• $56,909.79 of revenue generated through disposal fees
The Solid Waste Department staff has transported two loads of mattresses to Hutchinson Correctional Facility where they are recycled by inmates into dog beds and outdoor furniture. “This is an excellent recycling program because mattresses are very difficult to manage in the Landfill,” Hathcock said. More information can be found by calling 620-728-3341.
The Landfill also has reusable household chemicals available through the Household Hazardous Waste Program. For information, contact the landfill at 620-793-1898.
County Appraiser Barb Esfeld
Kansas statute requires the Appraiser’s Office reinspect 17 percent of the county each year. This year, Appraiser’s Office personnel are inspecting properties South of K-4 to 50 Road. This includes Olmitz, part of Hoisington, Albert, Barton Hills and the rural area located between the K-4 and 50 Road.
Properties that have sold recently and/or have building permits will also be inspected. All personnel will have name tags and will be in county-marked vehicles.
Also, the Appraiser’s Office recently mailed income and expense statements to office and retail property owners. These questionnaires should be returned by Sept. 5.
This information is kept confidential. It is used to establishing models to produce fair market value on similar properties.
For more information about the questionnaires, contact Esfeld at 620-793-1821.
County Treasurer Kevin Wondra
The Treasurer’s Office processed a total of 3,937 motor vehicle transactions during the month of July. This accounted for a total of 1.011 percent of the state’s transactions. The department also collected a total of $13,137 for the registration and commercial motor vehicle fee (the fee charged in lieu of property tax) from commercial vehicles for the month of July.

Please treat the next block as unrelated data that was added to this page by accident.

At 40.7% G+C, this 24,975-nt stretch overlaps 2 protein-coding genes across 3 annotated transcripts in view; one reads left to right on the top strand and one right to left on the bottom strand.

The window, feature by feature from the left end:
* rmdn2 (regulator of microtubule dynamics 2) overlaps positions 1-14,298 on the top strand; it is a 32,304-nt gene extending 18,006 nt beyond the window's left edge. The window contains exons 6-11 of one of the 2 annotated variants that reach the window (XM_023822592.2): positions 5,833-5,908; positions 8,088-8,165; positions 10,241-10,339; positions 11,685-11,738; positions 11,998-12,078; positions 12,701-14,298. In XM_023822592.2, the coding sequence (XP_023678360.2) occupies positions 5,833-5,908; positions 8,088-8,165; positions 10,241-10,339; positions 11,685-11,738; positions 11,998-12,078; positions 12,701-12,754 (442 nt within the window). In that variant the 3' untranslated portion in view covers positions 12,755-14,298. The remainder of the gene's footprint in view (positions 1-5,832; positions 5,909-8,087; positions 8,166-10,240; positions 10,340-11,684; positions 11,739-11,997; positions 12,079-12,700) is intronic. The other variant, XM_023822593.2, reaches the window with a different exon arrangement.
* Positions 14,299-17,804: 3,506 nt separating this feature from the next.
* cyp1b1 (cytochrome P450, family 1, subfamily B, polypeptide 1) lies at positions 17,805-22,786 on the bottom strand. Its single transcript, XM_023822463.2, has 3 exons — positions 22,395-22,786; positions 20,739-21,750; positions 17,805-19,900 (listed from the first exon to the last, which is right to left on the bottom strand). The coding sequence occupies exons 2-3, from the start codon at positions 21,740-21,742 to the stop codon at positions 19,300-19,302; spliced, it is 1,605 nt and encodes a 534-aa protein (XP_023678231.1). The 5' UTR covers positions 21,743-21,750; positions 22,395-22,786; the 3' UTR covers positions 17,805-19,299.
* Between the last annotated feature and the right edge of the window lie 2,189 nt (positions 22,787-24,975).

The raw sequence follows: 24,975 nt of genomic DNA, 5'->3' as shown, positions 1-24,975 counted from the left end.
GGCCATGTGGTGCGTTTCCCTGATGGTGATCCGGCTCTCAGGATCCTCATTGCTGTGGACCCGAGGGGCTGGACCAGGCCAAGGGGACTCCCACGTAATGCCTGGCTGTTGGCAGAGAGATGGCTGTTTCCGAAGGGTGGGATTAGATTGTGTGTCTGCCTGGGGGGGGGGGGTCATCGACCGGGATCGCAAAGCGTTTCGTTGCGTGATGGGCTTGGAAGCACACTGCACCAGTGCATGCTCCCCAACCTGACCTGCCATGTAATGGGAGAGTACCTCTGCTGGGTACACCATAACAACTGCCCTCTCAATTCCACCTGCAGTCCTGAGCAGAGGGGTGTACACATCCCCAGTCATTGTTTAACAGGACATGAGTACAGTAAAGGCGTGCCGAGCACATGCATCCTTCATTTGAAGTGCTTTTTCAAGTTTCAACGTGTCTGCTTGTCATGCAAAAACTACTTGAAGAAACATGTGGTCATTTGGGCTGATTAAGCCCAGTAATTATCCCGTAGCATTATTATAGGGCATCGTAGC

Personnel reviewed the tax sale property taxes and taxes that were paid in full in the old system and corrected those that didn’t convert properly during the CIC conversion in time to meet the deadline to publish delinquent taxes. Per the provisions of state statutes, the first publication of delinquent taxes were submitted to the Great Bend Tribune on Monday, Aug. 11. The delinquent taxes list was also be published on Tuesday and will printed a third time Tuesday, Aug. 26.
The bookkeepers have 16 accounts that have to be reconciled monthly. The July reconciliation on those 16 accounts was completed Aug. 13.
IT Director John Debes
• Continue to work with the Register of Deeds on updating cemetery information, to include Road and Bridge accessing the information. To improve operations, we purchased a tablet computer to enable access to all the cemetery information while at the cemetery.
• As the state purchased computers for the Treasurer’s Office, representatives came and picked up some of the older ones.
• Removed remaining equipment from the Hoisington Annex.
• Assisted Communications with backing up on Global Dispatch.
• Updated the Courthouse electronic directory.